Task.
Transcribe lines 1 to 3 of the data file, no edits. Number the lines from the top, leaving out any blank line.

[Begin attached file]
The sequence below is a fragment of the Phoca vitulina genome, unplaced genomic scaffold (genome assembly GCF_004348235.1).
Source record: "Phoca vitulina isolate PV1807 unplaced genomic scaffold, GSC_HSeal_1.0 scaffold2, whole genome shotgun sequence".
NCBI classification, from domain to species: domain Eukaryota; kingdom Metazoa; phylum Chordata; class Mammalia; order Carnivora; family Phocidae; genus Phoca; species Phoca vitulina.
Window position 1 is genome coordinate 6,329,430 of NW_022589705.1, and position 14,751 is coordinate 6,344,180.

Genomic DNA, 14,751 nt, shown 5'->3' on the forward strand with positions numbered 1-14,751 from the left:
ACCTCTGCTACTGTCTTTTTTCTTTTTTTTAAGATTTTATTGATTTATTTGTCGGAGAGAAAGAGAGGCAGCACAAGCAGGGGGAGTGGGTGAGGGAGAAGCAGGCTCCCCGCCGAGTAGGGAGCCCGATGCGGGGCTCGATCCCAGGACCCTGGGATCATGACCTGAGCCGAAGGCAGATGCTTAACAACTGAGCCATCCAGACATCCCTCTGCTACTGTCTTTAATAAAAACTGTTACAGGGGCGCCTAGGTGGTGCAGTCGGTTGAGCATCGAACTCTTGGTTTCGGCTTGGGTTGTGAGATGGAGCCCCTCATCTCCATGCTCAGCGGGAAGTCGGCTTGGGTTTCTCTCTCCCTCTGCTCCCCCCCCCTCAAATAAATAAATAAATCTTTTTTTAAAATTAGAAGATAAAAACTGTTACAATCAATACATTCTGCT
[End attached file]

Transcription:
The sequence below is a fragment of the Phoca vitulina genome, unplaced genomic scaffold (genome assembly GCF_004348235.1).
Source record: "Phoca vitulina isolate PV1807 unplaced genomic scaffold, GSC_HSeal_1.0 scaffold2, whole genome shotgun sequence".
NCBI classification, from domain to species: domain Eukaryota; kingdom Metazoa; phylum Chordata; class Mammalia; order Carnivora; family Phocidae; genus Phoca; species Phoca vitulina.